Let’s get specific. When I say “raise X to your attention”, what I mean is “when X is perceived, your analytic system (System 2) overrides your autonomic system (System 1) response”. If this does not make sense to you, I’d recommend reading about dual process theory.

How does one encourage a domain-general stance favorable to such overrides? It turns out that there exists an observable personality trait – the need for cognition – which facilitates an increased override rate. Three suggestions that may help:

  1. Reward yourself when you feel curiosity.
  2. Inculcate an attitude of distrust when you notice yourself experiencing familiarity.
  3. Take advantage of your social mirroring circuit by surrounding yourself with others who possess high needs for cognition.

How can you encourage a domain-specific stance favorable to such overrides? In other words: how can you trigger overrides in hazardous conditions, in conditions where obsolescence or epistemic bypassing has occured? So far, two approachs seem promising to me:

  1. Keep track of areas where you have been learning rapidly. Be more skeptical about deserializing concepts close to this domain.
  2. Train yourself to be skeptical of memes originating outside of yourself: whenever possible, try to reproduce the underlying logic yourself.

Of course, these suggestions won’t work exceptionally well, for the same reason self-help books aren’t particularly useful. In my language, your mind has a kind of volition resistance that tends to render such mind hacks temporary and/or ineffectual (“people don’t change”). But I’ll leave a discussion for why this might be so, and what can be done, for another day…


In this post, we explored how the brain recycles concepts in order to save time, via the deserialization technique discussed earlier. Such recycling brings with it two risks:

  1. Obsolescence: The concepts you resurrect may be inconsistent with your present beliefs.
  2. Epistemic Bypass: The concepts you resurrect may not have been evaluated at all.

We then identified two ways this mindware might enrich our lives:

  1. Getting precise about how concepts & conceptiation diverge will give us more control over our mental lives.
  2. Getting precise about how deserialization complements epistemic overrides will allow us to expand memetic accounts of culture.

Finally, we explored several ways in which we might encourage our minds to override hazardous deserialization patterns.

Machery: Précis of Doing without Concepts

Content Summary: 2600 words, 26 minute read.


There is no secret that the academic field of concepts is in disarray. In this article, Machery attempts to weave these disparate traditions into a compelling whole.  But first, a quote which serves to motivate what follows:

Why do cognitive scientists want a theory of concepts? Theories of concepts are meant to explain the properties of our cognitive competences. People categorize the way they do, they draw the inductions they do, and so on, because of the properties of the concepts they have. Thus, providing a good theory of concepts could go a long way towards explaining some important higher cognitive competences.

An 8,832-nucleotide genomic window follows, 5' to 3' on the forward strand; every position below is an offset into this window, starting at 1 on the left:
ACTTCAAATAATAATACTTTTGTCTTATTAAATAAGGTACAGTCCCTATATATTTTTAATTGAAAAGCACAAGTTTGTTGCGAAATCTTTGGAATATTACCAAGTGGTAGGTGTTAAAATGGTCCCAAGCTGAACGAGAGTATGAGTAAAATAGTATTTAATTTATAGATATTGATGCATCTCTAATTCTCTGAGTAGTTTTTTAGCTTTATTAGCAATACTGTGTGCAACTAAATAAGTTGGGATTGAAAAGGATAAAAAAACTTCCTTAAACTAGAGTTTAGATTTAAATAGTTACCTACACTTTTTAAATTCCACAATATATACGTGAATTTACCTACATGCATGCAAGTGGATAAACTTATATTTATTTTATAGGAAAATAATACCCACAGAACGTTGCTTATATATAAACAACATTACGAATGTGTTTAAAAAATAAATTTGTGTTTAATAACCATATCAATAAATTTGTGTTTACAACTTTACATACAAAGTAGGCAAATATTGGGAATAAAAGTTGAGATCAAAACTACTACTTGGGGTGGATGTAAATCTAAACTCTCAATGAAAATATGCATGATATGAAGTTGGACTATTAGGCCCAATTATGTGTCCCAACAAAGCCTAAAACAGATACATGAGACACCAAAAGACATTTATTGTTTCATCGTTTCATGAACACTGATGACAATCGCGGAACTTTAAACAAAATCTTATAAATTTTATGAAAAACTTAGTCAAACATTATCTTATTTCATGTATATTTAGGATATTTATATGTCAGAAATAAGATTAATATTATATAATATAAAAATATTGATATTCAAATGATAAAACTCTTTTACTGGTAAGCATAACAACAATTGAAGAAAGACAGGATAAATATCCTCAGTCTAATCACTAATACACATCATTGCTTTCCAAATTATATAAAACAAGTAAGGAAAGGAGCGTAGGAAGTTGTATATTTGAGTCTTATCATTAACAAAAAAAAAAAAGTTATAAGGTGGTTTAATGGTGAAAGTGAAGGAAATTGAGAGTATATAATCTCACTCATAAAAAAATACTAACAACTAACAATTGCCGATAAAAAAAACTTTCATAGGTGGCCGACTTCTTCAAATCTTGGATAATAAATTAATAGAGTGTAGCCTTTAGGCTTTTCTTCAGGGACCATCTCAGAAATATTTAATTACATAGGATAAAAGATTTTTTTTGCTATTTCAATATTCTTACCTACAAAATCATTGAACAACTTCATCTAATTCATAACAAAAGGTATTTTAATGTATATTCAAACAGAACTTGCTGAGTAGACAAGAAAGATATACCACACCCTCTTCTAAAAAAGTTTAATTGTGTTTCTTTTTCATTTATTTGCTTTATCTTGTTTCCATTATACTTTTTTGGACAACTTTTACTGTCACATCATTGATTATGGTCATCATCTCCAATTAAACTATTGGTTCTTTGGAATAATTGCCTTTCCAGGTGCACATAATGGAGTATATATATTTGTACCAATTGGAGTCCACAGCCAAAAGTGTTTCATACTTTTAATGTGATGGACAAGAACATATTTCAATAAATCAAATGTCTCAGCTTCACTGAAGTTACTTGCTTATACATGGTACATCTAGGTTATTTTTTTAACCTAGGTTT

Summarization text is grayscale, my commentary is in orange.

Article Metadata

  • Article: Précis of Doing without Concepts
  • Author: Edouard Machery
  • Published: 11/2009
  • Citations: 178 (note: as of 04/2014)
  • Link: Here (note: not a permalink)

Section 1. Regimenting the use of concept in cognitive science

We start with definitions!

The world is not an undifferentiated sea of chaos. It has statistically noticeable patterns – “joints”. Let us call these delightful patterns in nature a category (or a natural kind). But categories are things in the world, and your mind must somehow learn these categories for itself. Plato once described the act of reasoning as: “That of dividing things again by classes, where the natural joints are, and not trying to break any part, after the manner of a bad carver.” (Phaedrus, 265e). This analogy – to carve nature at its joints – is what concept processes do. Concepts represent categories in your brain.

Let’s get specific about the properties of concepts. Machery defines concept as something that:

  1. Can be about a class, event, substance, or individual.
  2. Nonproprietary, not constrained by the underlying type of represented information.
  3. Constitutive elements can vary over time and across individuals.
  4. Some elements of information about X may not fit into the concept of X; let us call these data background knowledge.
  5. They are used by Default (I will define this in Section 3).

Section 2. Individuating concepts

Is it possible for an individual to possess different concepts of the same category?
Can Kevin possess two concepts of the category of chair?
How do we individuate two related pieces of information, that would otherwise fall under the same concept?

I propose [that] when two elements of information about x, A and B, fulfill either of these [individuation] criteria, they belong to distinct concepts:

  • Connection Criterion: If retrieving A (e.g., water is typically transparent) from LTM and using it in a cognitive process (e.g., a categorization process) does not facilitate the retrieval of B (e.g., water is made of molecules of H20) from LTM and its use in some cognitive process, then A and B belong to two distinct concepts (WATER1 and WATER2).
  • Coordination Criterion: If A and B yield conflicting judgments (e.g., the judgment that some liquid is water and the judgment that this very liquid is not water) and if I do not view either judgment as defeasible in light of the other judgment (i.e., if I hold both judgments to be equally authoritative), then A and B belong to two distinct concepts (WATER1 and WATER2).